“Rep. Lee has been a long time champion of reform. She has been instrumental to the recent explosion of support at the federal level and is a tremendous advocate for her constituents.”

    On the Ending Federal Marijuana Prohibition Act, HR 1227 introduced by Rep. Tulsi Gabbard…

    “We are happy to endorse Representative Tulsi Gabbard, the lead sponsor of the Ending Federal Marijuana Prohibition Act, which would end the failed national policy of cannabis prohibition.”

    “Rep. Gabbard is never afraid to speak truth to power and has been one of the most sensible voices in the Congress on improving public policy.”

    On the States Act, HR 6043 introduced by Rep. David Joyce…

    “We are pleased to endorse Representative David Joyce, the lead Republican sponsor of the States Act, which would create an exemption in the Controlled Substances Act to end the threat of federal interference with state-legal marijuana programs.”

    “Rep. Joyce has quickly become the leading Republican in the House of Representatives to address the federal-state policy tensions and has served as a sensible advocate for his constituents.”

  • by Kevin Mahmalji, NORML Outreach Director August 31, 2018

    In recognition of International Overdose Awareness Day, NORML chapters around the country are taking action to highlight the positive that marijuana legalization can play in combating America’s opioid crisis. Many NORML leaders are hosting community forums to highlight the growing evidence that regulated marijuana access is positively associated with decrease in opioid overdose fatalities, hospitalizations, dependency and use.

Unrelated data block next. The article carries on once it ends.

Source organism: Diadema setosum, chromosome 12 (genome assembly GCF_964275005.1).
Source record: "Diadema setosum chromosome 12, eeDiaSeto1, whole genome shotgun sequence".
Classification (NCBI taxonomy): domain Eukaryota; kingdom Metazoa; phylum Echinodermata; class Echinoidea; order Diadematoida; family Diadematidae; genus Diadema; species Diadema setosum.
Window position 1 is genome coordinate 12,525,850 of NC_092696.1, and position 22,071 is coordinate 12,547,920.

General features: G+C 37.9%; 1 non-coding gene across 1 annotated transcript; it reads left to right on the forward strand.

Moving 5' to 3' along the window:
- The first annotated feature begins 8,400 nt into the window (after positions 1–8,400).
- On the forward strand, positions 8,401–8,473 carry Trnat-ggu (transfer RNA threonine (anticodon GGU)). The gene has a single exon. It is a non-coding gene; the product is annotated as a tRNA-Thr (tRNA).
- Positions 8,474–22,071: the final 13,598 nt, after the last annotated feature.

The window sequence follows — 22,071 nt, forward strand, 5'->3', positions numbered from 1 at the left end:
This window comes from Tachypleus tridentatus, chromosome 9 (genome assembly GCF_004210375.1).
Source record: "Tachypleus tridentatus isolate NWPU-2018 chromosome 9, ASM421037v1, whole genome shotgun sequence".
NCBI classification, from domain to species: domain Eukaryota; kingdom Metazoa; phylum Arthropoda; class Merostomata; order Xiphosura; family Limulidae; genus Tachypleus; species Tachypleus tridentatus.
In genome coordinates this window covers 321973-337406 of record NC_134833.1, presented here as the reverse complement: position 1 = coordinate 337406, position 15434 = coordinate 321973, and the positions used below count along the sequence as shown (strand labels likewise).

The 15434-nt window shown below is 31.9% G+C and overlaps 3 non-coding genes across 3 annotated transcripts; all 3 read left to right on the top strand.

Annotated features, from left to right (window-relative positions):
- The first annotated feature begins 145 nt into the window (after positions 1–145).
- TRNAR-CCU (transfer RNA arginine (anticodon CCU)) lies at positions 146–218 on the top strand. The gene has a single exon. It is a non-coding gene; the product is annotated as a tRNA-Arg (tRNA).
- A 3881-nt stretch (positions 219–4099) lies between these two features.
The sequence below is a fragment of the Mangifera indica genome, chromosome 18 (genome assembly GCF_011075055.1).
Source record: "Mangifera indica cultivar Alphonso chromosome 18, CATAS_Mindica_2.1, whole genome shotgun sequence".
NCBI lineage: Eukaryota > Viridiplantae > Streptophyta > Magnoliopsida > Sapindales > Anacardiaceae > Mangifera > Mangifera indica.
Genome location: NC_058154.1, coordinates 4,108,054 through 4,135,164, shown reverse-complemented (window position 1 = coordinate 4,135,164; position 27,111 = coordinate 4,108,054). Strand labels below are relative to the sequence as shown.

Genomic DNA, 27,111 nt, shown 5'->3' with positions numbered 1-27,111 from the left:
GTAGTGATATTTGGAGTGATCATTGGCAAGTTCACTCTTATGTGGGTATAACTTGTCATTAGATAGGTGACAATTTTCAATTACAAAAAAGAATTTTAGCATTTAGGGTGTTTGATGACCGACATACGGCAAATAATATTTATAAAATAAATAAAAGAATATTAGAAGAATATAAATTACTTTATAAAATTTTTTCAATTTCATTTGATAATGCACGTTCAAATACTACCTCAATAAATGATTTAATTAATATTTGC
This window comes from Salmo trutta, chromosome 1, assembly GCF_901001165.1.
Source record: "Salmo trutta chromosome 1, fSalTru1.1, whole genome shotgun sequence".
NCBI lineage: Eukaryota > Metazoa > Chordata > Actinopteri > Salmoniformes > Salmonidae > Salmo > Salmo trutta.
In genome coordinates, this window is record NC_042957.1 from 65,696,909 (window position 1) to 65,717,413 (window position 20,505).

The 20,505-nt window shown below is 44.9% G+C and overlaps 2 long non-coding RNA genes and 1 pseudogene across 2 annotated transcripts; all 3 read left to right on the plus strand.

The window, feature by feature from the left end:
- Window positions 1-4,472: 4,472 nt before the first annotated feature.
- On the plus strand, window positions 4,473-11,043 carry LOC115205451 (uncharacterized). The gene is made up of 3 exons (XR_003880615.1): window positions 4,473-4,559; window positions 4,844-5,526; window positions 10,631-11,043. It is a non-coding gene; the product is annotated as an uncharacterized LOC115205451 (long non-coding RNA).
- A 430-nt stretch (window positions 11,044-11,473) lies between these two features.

To amplify these efforts, NORML has created action alerts targeting local, state, and federal opioid task forces and committees — urging them to make marijuana regulation a part of their discussions and strategies.

    Please take just two minutes to use our prewritten letters and send a message to each target.

    The Office of National Drug Control Policy: Contact the ONDCP Commission: Medical Marijuana as an Alternative to Opioids